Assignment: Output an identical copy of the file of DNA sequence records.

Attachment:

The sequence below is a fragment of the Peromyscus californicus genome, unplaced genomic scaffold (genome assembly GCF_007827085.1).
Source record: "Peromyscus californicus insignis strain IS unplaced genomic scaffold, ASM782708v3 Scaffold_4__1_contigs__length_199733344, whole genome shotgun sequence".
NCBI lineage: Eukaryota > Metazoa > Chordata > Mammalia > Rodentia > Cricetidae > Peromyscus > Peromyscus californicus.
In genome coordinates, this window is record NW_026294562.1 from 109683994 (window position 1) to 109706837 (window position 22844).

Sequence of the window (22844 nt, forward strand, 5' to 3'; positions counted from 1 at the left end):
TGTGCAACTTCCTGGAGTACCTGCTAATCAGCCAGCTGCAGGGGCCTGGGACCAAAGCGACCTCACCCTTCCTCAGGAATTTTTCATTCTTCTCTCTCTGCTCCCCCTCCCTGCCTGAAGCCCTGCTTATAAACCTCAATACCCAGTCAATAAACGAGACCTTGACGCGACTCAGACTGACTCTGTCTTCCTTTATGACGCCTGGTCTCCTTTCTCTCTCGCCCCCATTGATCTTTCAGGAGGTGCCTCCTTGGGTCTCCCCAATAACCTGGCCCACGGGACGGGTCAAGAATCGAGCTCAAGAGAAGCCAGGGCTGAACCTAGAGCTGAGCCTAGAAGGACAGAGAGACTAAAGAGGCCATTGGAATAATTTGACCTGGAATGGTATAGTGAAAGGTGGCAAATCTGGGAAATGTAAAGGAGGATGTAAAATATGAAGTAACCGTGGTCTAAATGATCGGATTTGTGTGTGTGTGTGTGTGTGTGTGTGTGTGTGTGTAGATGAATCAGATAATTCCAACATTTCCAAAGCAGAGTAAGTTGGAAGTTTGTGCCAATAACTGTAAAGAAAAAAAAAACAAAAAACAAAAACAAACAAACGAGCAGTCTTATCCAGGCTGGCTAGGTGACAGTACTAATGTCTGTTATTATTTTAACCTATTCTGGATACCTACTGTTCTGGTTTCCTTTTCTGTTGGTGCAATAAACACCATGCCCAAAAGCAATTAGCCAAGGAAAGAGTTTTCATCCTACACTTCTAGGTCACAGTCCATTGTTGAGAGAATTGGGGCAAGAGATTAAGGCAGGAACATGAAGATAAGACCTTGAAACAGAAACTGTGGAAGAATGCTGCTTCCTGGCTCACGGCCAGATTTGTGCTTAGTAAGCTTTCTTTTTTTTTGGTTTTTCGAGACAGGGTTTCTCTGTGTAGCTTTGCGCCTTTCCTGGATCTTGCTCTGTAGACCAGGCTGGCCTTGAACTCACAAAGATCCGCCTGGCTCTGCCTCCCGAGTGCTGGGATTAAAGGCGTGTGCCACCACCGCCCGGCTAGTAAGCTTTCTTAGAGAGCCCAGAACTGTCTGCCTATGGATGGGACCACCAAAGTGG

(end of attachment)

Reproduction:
The sequence below is a fragment of the Peromyscus californicus genome, unplaced genomic scaffold (genome assembly GCF_007827085.1).
Source record: "Peromyscus californicus insignis strain IS unplaced genomic scaffold, ASM782708v3 Scaffold_4__1_contigs__length_199733344, whole genome shotgun sequence".
NCBI lineage: Eukaryota > Metazoa > Chordata > Mammalia > Rodentia > Cricetidae > Peromyscus > Peromyscus californicus.
In genome coordinates, this window is record NW_026294562.1 from 109683994 (window position 1) to 109706837 (window position 22844).

Sequence of the window (22844 nt, forward strand, 5' to 3'; positions counted from 1 at the left end):
TGTGCAACTTCCTGGAGTACCTGCTAATCAGCCAGCTGCAGGGGCCTGGGACCAAAGCGACCTCACCCTTCCTCAGGAATTTTTCATTCTTCTCTCTCTGCTCCCCCTCCCTGCCTGAAGCCCTGCTTATAAACCTCAATACCCAGTCAATAAACGAGACCTTGACGCGACTCAGACTGACTCTGTCTTCCTTTATGACGCCTGGTCTCCTTTCTCTCTCGCCCCCATTGATCTTTCAGGAGGTGCCTCCTTGGGTCTCCCCAATAACCTGGCCCACGGGACGGGTCAAGAATCGAGCTCAAGAGAAGCCAGGGCTGAACCTAGAGCTGAGCCTAGAAGGACAGAGAGACTAAAGAGGCCATTGGAATAATTTGACCTGGAATGGTATAGTGAAAGGTGGCAAATCTGGGAAATGTAAAGGAGGATGTAAAATATGAAGTAACCGTGGTCTAAATGATCGGATTTGTGTGTGTGTGTGTGTGTGTGTGTGTGTGTGTGTAGATGAATCAGATAATTCCAACATTTCCAAAGCAGAGTAAGTTGGAAGTTTGTGCCAATAACTGTAAAGAAAAAAAAAACAAAAAACAAAAACAAACAAACGAGCAGTCTTATCCAGGCTGGCTAGGTGACAGTACTAATGTCTGTTATTATTTTAACCTATTCTGGATACCTACTGTTCTGGTTTCCTTTTCTGTTGGTGCAATAAACACCATGCCCAAAAGCAATTAGCCAAGGAAAGAGTTTTCATCCTACACTTCTAGGTCACAGTCCATTGTTGAGAGAATTGGGGCAAGAGATTAAGGCAGGAACATGAAGATAAGACCTTGAAACAGAAACTGTGGAAGAATGCTGCTTCCTGGCTCACGGCCAGATTTGTGCTTAGTAAGCTTTCTTTTTTTTTGGTTTTTCGAGACAGGGTTTCTCTGTGTAGCTTTGCGCCTTTCCTGGATCTTGCTCTGTAGACCAGGCTGGCCTTGAACTCACAAAGATCCGCCTGGCTCTGCCTCCCGAGTGCTGGGATTAAAGGCGTGTGCCACCACCGCCCGGCTAGTAAGCTTTCTTAGAGAGCCCAGAACTGTCTGCCTATGGATGGGACCACCAAAGTGG